Social network data can be difficult, time consuming, costly, or impractical to collect. Inferring social or economic ties between agents based on co-behaviors can be a useful alternative. For example, we might be able to infer that a social tie exists between people who attent the same events, that a political tie exists between legislators that sponsor the same bills, and that an economic tie exists between cities that host offices of the same firms. These are all examples of projections of two-mode or bipartite networks. I have been working to develop methods to facilitate these inferences by telling us, for example, how many events two people need to co-attend before we should infer that they have a social tie. Several of these methods are available using the Stata -onemode- command, and are described in detail in the following papers:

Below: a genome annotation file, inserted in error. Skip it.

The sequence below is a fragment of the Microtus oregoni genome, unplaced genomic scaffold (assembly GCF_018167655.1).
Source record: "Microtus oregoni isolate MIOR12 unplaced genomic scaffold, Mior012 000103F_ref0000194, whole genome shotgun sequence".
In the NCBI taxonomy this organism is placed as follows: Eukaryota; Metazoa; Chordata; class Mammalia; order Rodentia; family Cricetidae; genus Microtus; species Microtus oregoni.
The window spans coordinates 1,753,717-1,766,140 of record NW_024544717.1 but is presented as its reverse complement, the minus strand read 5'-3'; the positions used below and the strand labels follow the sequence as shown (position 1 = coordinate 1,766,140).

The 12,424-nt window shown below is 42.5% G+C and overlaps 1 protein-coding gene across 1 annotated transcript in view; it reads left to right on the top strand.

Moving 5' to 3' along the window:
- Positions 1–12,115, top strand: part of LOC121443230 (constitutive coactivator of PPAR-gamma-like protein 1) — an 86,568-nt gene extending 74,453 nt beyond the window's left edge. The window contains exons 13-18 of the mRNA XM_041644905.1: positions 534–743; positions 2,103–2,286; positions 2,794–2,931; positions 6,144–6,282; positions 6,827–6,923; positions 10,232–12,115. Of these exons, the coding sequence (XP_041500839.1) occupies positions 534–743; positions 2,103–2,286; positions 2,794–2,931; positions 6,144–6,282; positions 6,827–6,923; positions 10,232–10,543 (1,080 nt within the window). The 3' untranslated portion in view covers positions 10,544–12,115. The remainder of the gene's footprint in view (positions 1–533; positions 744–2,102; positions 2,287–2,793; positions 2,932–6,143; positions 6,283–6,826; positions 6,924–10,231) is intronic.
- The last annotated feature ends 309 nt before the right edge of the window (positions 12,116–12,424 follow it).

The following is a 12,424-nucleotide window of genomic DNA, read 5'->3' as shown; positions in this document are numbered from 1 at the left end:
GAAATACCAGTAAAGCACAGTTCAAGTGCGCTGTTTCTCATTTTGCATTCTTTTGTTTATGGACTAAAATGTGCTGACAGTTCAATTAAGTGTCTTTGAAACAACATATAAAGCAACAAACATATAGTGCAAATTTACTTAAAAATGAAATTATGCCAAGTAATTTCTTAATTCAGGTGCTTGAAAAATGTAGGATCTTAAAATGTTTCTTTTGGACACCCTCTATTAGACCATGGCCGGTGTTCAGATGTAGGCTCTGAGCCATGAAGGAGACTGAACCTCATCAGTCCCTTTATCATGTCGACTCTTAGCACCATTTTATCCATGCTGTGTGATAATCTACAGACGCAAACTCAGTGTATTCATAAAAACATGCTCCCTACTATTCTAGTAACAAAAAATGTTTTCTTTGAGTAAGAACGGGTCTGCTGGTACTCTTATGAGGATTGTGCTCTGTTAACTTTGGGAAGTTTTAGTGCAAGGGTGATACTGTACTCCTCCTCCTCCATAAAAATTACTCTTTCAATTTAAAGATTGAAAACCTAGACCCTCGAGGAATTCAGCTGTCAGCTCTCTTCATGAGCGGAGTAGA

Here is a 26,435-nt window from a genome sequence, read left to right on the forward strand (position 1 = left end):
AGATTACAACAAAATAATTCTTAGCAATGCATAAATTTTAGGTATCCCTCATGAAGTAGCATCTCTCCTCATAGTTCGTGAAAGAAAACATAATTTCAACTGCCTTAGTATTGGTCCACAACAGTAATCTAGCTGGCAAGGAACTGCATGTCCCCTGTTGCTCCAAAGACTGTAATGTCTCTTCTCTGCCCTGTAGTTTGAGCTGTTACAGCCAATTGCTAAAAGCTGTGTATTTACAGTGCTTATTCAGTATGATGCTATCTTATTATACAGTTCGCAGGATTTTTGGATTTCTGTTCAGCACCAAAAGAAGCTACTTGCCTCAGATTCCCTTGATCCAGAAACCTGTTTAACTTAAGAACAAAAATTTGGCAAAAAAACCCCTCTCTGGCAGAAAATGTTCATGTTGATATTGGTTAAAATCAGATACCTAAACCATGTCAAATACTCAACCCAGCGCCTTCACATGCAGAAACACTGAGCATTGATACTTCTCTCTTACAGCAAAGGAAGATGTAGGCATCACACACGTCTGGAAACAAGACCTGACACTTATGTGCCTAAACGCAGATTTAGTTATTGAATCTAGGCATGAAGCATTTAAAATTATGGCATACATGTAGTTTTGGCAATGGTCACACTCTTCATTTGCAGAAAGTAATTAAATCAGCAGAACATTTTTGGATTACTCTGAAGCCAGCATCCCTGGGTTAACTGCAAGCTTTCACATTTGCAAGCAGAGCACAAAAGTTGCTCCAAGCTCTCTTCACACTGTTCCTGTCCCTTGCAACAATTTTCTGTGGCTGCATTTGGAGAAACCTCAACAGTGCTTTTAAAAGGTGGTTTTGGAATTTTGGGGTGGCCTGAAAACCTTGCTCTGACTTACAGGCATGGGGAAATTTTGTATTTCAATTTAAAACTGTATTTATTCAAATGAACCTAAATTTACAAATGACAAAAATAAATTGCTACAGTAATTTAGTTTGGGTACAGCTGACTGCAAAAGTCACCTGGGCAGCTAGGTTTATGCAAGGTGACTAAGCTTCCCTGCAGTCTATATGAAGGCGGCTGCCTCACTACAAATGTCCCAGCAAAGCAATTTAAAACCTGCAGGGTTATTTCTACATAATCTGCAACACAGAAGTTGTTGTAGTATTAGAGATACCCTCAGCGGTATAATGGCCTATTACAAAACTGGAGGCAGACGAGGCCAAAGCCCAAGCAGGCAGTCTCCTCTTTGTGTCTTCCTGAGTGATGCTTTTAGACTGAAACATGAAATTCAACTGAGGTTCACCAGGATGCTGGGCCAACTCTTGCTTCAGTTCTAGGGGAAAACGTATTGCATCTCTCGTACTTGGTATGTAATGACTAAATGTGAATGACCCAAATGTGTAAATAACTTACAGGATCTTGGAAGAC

Neal Z. (In press). Well connected compared to what? Rethinking frames of reference in world city network research. Environment and Planning A. [PUBLISHER]  [SCI-HUB]
Neal Z. (2014). The backbone of bipartite projections: Inferring relationships from co-authorship, co-sponsorship, co-attendance and other co-behaviors. Social Networks 39, 84 – 97. [PUBLISHER]  [SCI-HUB]
Neal Z. (2013). Identifying statistically significant edges in one-mode projections. Social Network Analysis and Mining 3, 915 – 924. [PUBLISHER]  [SCI-HUB]

Urban Networks –